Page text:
Mohammed Nabi worked for ISAF and British forces in Afghanistan between 2008-2011. He has received numerous commendations for his work with British Forces such as from the 1st Battalion of the Duke of Lancaster’s Regiment. He was instrumental in interpreting Taliban commands in real time when in the field with British soldiers and thereby he was key to tracking Taliban troop movements and attack points against British soldiers.

Speaking to Mughal in Athens he said that:
“My role was to work with commanding officers and I was the bridge between Afghan forces and British commanding officers. When officers from the British army went to speak to village elders, I was with them. There was an unwritten command that Taliban leaders gave to their forces to kill Afghan Interpreters first so that British and ISAF forces would be blind in the field. I was at risk of suicide bombers in such situations in villages as they tried to target British commanding officers and their interpreters”.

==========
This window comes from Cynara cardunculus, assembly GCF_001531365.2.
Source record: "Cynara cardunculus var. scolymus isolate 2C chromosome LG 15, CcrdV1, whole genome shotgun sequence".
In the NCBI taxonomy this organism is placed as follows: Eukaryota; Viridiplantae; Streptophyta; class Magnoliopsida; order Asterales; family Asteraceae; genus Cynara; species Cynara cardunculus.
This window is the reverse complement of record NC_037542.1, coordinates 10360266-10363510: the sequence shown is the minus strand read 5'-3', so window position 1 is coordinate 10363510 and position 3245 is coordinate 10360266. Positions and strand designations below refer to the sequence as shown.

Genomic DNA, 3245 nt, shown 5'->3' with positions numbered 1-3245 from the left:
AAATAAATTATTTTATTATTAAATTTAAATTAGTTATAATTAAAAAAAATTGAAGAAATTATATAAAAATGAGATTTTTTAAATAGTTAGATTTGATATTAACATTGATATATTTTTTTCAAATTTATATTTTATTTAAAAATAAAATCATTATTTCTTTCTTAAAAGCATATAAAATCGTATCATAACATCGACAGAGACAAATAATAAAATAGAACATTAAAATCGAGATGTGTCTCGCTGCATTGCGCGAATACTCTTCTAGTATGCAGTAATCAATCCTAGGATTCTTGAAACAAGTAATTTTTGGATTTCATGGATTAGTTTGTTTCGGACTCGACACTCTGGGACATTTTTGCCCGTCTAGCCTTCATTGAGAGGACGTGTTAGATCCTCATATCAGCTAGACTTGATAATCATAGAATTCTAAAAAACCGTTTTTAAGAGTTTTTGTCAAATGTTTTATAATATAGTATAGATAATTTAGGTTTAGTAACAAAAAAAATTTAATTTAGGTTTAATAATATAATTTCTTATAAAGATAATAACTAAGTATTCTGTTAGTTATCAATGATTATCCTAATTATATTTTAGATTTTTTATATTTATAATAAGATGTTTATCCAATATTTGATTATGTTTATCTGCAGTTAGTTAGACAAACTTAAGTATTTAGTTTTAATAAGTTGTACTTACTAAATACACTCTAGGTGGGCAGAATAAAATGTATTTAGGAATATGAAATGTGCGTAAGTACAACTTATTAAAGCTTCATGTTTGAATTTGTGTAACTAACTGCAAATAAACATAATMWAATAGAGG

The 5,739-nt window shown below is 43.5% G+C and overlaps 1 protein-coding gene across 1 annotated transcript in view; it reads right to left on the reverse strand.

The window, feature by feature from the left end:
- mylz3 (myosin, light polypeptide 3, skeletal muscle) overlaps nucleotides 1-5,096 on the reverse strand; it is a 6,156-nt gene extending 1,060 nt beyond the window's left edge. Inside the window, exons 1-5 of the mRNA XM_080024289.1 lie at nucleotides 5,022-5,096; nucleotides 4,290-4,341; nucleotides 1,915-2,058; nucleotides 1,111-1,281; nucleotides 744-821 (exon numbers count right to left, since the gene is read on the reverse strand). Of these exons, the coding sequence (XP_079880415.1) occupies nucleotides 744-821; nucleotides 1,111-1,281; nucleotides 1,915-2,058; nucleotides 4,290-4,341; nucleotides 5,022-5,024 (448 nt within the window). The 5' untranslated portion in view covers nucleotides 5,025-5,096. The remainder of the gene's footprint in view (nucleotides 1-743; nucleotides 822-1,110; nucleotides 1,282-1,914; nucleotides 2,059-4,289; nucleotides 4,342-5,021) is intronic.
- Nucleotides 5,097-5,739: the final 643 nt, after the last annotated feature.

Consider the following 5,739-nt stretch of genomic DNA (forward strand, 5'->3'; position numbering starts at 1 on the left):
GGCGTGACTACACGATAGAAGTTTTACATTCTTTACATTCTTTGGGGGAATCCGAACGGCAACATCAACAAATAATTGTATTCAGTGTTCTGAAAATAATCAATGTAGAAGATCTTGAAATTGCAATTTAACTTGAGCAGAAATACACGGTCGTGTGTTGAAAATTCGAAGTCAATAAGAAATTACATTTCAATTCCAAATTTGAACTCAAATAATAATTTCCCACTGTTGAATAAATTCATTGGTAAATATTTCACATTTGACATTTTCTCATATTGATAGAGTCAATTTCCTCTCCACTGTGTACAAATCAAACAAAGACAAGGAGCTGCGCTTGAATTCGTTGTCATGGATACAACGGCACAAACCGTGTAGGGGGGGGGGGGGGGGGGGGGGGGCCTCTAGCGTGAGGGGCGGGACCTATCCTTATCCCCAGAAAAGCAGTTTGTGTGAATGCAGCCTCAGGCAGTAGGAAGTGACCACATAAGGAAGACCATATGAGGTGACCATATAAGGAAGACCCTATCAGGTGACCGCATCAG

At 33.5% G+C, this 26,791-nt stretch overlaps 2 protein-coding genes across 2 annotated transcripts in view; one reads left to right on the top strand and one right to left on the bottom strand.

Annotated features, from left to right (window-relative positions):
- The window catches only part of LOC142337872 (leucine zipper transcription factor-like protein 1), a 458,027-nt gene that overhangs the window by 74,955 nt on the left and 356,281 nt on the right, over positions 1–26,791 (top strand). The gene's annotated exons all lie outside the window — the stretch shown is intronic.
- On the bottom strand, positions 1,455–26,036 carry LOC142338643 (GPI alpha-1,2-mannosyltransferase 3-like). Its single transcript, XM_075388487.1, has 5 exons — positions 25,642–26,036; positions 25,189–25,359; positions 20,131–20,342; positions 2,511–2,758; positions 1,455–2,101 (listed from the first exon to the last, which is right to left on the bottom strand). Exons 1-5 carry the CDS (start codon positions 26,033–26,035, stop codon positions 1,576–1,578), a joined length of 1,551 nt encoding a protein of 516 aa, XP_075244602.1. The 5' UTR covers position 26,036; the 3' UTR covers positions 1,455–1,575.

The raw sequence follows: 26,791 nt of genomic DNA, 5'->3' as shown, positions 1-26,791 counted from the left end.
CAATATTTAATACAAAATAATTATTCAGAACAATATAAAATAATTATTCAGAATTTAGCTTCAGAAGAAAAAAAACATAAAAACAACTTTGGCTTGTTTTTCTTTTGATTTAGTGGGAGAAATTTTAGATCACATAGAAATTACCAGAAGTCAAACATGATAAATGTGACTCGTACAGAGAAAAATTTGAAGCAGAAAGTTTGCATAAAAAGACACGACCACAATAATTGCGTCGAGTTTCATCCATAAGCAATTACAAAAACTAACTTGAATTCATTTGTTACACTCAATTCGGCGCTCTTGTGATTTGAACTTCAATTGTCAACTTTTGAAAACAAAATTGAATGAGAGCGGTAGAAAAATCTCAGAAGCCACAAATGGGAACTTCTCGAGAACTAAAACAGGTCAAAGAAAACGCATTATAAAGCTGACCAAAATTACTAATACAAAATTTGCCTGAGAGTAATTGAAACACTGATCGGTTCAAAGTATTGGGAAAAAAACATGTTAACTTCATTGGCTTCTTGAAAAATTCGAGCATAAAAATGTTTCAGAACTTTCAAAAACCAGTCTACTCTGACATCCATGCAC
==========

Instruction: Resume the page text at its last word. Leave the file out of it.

Nabi left working with the British armed forces after 1 year, (in 2009), because of threats from senior Afghan commanders made against his family and against him. He rejoined ISAF and British forces within 3 months of leaving since his skills were suited to armed forces work and he could not find other work and served again as an Afghan interpreter until 2011.

In 2016, an attempted kidnap against him failed and ‘night knocks’ against his front door raised threat levels against him and he fled on foot through Iran and into Turkey where he lounged for 18 months with no assistance from aid agencies who were assisting families. They were therefore not focused on assisting young single men.